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Die early (a modest proposal)


June 9, 2011

In the battle of words and legislation presently raging in Washington over the problems of the national debt, federal spending, Medicare and Social Security, many questions are being asked, except for the most important one. If I understand the Republicans correctly, a new set of Divine ordinances has been handed down via Grover Norquist and other for-profit prophets. According to these edicts, our options going forward are strictly circumscribed: on the one hand, taxes must never be raised again, on anything or anyone; on the other, the military budget must remain sacrosanct and allowed to expand as much as it damn well pleases. Progressive alternatives such as the “People’s Budget” (see cpc.grijalva.house.gov) dare not be exposed to the light of day, much less the lights of a major TV news studio or the floors of Congress.

In such circumstances, there’s really only one question to ask: How many Baby Boomers like myself will have to die early—that is, before beginning to draw benefits at age 63 or so—to make the books finally balance and save our economy for our kids, their kids, and, oh yeah, those other kids down the block?

Simple enough question, don’t you think? It’s just a number, after all—somewhere between zero and (according to www.boomerdeathcounter.com) 76 million or so. Clearly, if all of us Boomers were to survive into the triple digits (and hey, given advances in medical technology, it could happen) the system couldn’t support us all even if we were still earning money from our hospital beds by fielding customer service requests from Mumbai. And if we were all to disappear tomorrow—well, many folks would breathe a sigh of relief at that, wouldn’t they?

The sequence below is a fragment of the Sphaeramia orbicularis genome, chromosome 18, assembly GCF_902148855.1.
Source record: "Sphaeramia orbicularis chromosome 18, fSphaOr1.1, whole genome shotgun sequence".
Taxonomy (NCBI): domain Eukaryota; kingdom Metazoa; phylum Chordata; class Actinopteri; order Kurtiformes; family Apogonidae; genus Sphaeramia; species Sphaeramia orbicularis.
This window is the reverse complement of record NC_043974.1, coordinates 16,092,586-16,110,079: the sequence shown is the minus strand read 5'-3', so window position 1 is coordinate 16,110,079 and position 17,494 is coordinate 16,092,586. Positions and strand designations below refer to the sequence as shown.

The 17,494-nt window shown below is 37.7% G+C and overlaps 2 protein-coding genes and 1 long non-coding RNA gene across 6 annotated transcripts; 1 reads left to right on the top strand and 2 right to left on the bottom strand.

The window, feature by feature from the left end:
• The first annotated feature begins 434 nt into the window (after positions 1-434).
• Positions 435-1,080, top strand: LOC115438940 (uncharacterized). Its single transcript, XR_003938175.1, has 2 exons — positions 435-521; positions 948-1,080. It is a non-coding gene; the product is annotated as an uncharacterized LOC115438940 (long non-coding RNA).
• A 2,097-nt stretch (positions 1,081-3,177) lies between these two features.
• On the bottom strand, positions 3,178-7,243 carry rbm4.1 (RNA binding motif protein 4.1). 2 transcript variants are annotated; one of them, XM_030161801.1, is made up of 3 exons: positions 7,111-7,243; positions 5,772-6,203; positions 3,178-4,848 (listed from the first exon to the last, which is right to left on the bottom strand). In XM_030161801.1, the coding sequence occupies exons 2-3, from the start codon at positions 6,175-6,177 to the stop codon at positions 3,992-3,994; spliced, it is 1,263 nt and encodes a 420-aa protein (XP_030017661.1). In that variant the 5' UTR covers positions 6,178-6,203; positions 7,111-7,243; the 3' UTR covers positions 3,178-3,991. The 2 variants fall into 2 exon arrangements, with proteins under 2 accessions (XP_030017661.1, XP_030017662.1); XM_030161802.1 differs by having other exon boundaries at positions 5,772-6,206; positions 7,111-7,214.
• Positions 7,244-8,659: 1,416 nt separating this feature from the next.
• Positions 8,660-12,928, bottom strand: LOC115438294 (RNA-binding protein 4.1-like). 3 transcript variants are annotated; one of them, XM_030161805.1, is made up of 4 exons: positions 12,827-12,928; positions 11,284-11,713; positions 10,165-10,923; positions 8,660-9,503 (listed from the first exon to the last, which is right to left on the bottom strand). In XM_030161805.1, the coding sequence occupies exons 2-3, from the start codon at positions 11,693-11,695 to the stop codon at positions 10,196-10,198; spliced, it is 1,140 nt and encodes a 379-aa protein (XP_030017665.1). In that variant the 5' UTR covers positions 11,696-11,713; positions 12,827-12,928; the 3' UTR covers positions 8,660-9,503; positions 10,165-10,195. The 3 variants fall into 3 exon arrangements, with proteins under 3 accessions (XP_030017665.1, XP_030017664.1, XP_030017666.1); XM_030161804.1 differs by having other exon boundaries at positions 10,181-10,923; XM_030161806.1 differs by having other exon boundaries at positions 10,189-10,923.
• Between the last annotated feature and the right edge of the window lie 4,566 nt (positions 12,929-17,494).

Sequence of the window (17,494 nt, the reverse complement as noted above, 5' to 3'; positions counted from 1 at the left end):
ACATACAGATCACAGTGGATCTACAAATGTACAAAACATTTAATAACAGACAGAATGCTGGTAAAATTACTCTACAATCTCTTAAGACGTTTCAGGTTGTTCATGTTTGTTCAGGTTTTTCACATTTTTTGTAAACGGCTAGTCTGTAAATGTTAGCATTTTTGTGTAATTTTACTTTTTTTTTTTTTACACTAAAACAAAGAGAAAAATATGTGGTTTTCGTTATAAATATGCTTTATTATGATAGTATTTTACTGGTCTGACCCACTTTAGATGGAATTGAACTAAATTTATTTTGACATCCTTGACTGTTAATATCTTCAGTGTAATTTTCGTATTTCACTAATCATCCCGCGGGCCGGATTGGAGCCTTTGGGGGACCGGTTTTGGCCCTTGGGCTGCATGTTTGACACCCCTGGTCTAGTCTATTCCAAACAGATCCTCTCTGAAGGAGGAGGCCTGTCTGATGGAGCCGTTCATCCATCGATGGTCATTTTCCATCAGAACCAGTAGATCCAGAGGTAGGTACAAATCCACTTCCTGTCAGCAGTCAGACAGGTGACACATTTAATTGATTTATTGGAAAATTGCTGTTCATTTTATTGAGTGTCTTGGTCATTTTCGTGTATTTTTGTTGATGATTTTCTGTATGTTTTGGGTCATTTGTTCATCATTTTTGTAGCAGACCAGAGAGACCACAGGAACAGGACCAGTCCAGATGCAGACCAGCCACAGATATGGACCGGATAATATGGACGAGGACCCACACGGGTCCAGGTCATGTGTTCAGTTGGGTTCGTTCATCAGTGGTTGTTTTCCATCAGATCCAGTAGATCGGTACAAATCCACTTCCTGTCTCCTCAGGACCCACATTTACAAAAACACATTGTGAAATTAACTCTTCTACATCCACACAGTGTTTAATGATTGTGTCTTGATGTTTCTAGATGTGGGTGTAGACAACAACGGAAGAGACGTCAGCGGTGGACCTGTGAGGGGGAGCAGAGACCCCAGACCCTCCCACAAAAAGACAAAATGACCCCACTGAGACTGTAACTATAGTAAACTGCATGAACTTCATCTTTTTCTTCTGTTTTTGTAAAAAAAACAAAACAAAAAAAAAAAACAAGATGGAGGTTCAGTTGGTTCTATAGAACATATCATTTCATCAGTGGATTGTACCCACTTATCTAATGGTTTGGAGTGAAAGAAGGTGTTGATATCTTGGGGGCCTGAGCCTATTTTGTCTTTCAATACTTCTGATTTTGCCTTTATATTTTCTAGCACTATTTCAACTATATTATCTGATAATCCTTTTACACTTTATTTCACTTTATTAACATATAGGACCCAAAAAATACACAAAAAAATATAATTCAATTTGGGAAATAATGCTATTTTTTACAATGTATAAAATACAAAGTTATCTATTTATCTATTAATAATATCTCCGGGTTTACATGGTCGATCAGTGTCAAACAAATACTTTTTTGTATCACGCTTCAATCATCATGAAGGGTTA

Somewhere between those extremes is the right number. Please note that I am not talking about any kind of fascistic “culling” protocol, active euthanasia, or even “Soylent Green”-style protein recycling. My modest proposal is this: we should volunteer. And I shall be happy to be the first to do so. After all, we’ve had a good run of it, haven’t we? Folks of my g-g-g-generation have been blessed by a succession of technological and cultural innovations previously undreamed of in human history, from Twinkies and Rock’em-Sock’em Robots to the Bay City Rollers and “Three’s Company.”